The collections continued to expand. Curator Ruskin Butterfield realised that important relics of the old Sussex industries were disappearing fast, particularly during the First World War. He made public appeals for social and local history items, and laid the foundations of the Sussex Ironworking and Pottery collections. He also continued to acquire classical archaeology, exotic curios and natural sciences, including geology.
In 1919, Lord Brassey's will bequeathed to the town the magnificent Durbar Hall and the contents of the Lady Brassey Museum displayed in it. The need for larger premises was becoming increasingly urgent.
The Corporation eventually found John's Place in Bohemia Road, and it opened to the public in November 1928.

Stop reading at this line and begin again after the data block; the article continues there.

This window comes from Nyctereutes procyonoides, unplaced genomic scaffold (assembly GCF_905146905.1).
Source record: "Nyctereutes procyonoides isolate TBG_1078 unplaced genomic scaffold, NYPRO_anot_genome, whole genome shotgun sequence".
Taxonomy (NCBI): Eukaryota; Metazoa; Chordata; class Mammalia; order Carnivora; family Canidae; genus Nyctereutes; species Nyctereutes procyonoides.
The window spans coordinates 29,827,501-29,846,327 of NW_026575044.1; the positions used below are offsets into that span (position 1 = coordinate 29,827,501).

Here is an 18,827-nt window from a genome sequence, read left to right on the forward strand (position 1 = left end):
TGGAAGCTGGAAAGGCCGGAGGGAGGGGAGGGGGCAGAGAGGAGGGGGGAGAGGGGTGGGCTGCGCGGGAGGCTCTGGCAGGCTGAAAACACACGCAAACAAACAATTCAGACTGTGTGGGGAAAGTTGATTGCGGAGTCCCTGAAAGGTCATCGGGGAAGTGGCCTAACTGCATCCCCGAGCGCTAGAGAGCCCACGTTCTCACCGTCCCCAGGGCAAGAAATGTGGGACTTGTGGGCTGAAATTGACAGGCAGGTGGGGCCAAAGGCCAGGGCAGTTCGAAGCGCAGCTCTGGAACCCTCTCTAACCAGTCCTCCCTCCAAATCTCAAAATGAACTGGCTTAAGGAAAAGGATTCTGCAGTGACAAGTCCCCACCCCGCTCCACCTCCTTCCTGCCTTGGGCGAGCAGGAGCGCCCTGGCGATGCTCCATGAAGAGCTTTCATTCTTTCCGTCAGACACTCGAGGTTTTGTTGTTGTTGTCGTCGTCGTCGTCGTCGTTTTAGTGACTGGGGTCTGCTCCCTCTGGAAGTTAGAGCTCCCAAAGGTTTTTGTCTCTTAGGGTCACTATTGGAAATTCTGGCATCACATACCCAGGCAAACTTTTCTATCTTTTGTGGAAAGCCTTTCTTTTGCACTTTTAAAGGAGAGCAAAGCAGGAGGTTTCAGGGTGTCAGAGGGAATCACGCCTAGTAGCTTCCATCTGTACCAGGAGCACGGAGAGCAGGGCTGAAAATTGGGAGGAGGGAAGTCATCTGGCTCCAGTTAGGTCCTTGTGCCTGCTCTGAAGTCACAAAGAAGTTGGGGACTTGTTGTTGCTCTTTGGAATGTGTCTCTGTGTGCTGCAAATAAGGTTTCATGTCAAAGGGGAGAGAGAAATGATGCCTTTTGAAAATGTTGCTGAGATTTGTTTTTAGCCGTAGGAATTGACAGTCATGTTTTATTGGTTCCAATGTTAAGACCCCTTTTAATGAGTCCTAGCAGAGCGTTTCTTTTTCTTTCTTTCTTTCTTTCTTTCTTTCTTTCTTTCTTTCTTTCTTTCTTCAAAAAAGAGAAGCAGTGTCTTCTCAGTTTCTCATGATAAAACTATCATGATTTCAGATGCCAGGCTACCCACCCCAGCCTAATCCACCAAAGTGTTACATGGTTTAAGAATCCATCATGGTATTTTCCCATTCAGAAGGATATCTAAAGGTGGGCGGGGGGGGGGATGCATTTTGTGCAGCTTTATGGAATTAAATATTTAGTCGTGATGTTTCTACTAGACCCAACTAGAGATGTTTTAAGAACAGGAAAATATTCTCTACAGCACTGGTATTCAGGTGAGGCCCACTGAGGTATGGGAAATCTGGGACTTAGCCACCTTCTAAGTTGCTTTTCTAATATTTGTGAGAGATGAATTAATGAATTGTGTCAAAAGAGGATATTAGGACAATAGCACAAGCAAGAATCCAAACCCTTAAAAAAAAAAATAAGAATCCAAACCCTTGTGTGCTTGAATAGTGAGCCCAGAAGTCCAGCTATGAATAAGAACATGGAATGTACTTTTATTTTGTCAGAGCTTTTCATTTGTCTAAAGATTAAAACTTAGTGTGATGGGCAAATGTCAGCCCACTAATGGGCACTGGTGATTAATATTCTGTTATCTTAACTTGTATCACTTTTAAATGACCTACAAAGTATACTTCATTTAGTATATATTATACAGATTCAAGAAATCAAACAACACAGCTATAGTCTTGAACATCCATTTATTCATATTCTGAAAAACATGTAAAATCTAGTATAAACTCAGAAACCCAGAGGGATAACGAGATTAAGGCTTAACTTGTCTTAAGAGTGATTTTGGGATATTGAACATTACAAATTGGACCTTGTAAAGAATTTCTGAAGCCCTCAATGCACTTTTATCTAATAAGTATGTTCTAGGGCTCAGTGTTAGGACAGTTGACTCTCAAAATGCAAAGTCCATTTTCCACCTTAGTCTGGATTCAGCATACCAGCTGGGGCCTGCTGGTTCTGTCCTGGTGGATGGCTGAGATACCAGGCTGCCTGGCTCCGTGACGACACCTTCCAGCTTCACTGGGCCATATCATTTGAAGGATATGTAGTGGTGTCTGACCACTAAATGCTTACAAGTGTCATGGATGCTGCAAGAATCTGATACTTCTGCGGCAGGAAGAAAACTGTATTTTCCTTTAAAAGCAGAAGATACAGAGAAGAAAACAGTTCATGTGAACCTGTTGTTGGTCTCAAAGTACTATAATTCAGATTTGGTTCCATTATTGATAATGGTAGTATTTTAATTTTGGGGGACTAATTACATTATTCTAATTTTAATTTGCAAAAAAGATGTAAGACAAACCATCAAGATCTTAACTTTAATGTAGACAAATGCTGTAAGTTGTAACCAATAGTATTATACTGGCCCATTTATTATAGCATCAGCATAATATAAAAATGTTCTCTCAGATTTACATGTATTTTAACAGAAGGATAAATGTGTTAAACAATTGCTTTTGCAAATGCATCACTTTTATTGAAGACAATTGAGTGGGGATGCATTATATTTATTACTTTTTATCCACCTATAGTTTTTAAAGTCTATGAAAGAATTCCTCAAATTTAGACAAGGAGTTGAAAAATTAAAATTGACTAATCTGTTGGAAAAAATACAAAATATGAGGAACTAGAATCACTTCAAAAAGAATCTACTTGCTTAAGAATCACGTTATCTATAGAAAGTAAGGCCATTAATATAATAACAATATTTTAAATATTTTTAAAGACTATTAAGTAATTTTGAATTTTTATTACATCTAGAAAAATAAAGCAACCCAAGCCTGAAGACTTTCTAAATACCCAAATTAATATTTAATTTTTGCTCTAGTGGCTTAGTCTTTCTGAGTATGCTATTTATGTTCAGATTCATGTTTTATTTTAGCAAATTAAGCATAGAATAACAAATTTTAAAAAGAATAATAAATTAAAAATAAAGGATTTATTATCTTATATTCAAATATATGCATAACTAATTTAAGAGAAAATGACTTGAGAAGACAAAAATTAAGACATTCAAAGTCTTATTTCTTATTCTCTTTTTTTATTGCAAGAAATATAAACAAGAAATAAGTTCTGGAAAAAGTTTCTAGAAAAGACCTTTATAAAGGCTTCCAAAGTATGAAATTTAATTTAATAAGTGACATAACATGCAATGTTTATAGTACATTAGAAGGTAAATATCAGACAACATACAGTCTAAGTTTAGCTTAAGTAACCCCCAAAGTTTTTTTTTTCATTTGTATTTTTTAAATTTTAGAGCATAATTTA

Fossils formed an important part of the Museum’s earliest collections. Four men were particularly influential in building our impressive collection.
Samuel Husband Beckles 1814-1890
Barrister and Fellow of the Royal Geographical Society
Beckles retired to 9 Grand Parade, St Leonards, for health reasons in 1845. Once here, he developed his interest in the sciences, particularly the geology of the Weald.
He was the first to recognise the bird-like Iguanodon foot-impressions in the rocks near Hastings.
In 1859, his contribution to science was recognised by his election as a Fellow of the Royal Geographical Society.
A large part of his collection was bought by the British Museum, London, but many of his Wealden fossils were bought by Hastings Museum. They formed part of the displays when the Museum first opened in 1892.
Philip James Rufford